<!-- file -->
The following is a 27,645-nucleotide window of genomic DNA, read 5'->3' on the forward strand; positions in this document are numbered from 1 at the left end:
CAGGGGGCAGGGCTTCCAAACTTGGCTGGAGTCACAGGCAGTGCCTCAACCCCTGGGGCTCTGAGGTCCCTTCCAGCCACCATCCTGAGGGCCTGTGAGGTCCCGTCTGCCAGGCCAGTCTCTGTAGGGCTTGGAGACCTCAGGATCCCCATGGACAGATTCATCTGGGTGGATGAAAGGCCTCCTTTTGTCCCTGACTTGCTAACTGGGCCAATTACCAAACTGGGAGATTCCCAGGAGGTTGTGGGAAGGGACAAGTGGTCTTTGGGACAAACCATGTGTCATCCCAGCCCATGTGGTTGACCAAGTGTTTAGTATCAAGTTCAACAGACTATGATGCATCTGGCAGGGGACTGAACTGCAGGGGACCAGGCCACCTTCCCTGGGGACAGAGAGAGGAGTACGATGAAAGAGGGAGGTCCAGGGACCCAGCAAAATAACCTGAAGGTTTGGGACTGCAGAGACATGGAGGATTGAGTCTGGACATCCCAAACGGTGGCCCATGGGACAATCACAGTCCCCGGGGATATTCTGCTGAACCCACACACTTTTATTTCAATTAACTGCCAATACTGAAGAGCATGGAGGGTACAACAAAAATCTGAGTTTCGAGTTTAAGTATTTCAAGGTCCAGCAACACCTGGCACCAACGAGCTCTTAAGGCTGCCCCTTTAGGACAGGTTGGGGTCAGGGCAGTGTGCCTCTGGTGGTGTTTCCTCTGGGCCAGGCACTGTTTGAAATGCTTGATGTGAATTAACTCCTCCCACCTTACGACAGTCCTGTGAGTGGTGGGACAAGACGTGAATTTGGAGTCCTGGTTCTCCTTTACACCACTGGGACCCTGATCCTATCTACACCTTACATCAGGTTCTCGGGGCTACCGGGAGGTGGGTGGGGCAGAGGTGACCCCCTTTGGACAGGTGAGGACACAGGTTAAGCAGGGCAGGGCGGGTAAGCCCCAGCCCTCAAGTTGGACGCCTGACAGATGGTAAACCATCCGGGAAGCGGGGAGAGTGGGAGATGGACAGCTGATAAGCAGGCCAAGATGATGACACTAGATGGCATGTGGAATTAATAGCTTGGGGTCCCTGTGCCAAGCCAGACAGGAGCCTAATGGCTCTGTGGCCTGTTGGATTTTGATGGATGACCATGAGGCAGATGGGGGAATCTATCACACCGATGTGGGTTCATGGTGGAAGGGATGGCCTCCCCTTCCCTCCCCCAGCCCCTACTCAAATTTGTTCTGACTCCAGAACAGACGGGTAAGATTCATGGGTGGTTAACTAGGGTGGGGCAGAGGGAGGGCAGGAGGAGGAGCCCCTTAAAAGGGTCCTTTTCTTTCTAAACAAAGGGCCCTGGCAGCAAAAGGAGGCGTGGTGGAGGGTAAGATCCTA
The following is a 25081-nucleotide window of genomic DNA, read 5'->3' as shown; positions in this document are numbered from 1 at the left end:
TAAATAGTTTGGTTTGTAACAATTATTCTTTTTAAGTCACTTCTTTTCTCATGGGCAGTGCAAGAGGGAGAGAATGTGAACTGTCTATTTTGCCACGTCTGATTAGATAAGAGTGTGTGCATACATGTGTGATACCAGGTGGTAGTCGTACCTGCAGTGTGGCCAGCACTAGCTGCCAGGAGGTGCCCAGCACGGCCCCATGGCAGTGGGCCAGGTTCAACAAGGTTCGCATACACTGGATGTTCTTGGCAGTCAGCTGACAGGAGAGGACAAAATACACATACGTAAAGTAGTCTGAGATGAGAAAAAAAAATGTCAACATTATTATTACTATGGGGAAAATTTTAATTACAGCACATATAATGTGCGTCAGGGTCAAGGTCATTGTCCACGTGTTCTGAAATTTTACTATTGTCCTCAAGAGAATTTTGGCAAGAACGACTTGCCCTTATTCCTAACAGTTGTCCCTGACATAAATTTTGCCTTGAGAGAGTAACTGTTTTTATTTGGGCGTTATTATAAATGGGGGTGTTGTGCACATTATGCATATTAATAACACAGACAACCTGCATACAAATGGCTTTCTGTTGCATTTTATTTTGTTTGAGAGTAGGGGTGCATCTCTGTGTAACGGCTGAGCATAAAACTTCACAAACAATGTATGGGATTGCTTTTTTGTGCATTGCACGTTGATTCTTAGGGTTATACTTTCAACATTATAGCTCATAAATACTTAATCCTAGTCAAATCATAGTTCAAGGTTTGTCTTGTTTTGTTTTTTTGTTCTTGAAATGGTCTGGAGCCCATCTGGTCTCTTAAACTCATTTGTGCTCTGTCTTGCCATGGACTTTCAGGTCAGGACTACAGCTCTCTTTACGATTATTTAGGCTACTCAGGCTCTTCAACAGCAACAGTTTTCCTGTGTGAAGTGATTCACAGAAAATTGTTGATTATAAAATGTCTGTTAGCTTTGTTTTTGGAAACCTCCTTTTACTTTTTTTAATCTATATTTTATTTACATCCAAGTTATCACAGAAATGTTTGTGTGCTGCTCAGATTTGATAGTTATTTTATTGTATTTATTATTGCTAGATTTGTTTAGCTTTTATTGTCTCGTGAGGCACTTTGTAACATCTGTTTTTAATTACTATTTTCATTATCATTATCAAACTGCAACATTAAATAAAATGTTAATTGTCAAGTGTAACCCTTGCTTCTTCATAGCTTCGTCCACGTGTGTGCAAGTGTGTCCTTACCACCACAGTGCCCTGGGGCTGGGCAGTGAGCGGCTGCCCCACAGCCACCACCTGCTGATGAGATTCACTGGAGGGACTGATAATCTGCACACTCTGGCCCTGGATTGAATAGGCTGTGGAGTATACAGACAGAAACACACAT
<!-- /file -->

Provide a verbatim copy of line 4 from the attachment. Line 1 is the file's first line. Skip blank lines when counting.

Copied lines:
TAAATAGTTTGGTTTGTAACAATTATTCTTTTTAAGTCACTTCTTTTCTCATGGGCAGTGCAAGAGGGAGAGAATGTGAACTGTCTATTTTGCCACGTCTGATTAGATAAGAGTGTGTGCATACATGTGTGATACCAGGTGGTAGTCGTACCTGCAGTGTGGCCAGCACTAGCTGCCAGGAGGTGCCCAGCACGGCCCCATGGCAGTGGGCCAGGTTCAACAAGGTTCGCATACACTGGATGTTCTTGGCAGTCAGCTGACAGGAGAGGACAAAATACACATACGTAAAGTAGTCTGAGATGAGAAAAAAAAATGTCAACATTATTATTACTATGGGGAAAATTTTAATTACAGCACATATAATGTGCGTCAGGGTCAAGGTCATTGTCCACGTGTTCTGAAATTTTACTATTGTCCTCAAGAGAATTTTGGCAAGAACGACTTGCCCTTATTCCTAACAGTTGTCCCTGACATAAATTTTGCCTTGAGAGAGTAACTGTTTTTATTTGGGCGTTATTATAAATGGGGGTGTTGTGCACATTATGCATATTAATAACACAGACAACCTGCATACAAATGGCTTTCTGTTGCATTTTATTTTGTTTGAGAGTAGGGGTGCATCTCTGTGTAACGGCTGAGCATAAAACTTCACAAACAATGTATGGGATTGCTTTTTTGTGCATTGCACGTTGATTCTTAGGGTTATACTTTCAACATTATAGCTCATAAATACTTAATCCTAGTCAAATCATAGTTCAAGGTTTGTCTTGTTTTGTTTTTTTGTTCTTGAAATGGTCTGGAGCCCATCTGGTCTCTTAAACTCATTTGTGCTCTGTCTTGCCATGGACTTTCAGGTCAGGACTACAGCTCTCTTTACGATTATTTAGGCTACTCAGGCTCTTCAACAGCAACAGTTTTCCTGTGTGAAGTGATTCACAGAAAATTGTTGATTATAAAATGTCTGTTAGCTTTGTTTTTGGAAACCTCCTTTTACTTTTTTTAATCTATATTTTATTTACATCCAAGTTATCACAGAAATGTTTGTGTGCTGCTCAGATTTGATAGTTATTTTATTGTATTTATTATTGCTAGATTTGTTTAGCTTTTATTGTCTCGTGAGGCACTTTGTAACATCTGTTTTTAATTACTATTTTCATTATCATTATCAAACTGCAACATTAAATAAAATGTTAATTGTCAAGTGTAACCCTTGCTTCTTCATAGCTTCGTCCACGTGTGTGCAAGTGTGTCCTTACCACCACAGTGCCCTGGGGCTGGGCAGTGAGCGGCTGCCCCACAGCCACCACCTGCTGATGAGATTCACTGGAGGGACTGATAATCTGCACACTCTGGCCCTGGATTGAATAGGCTGTGGAGTATACAGACAGAAACACACAT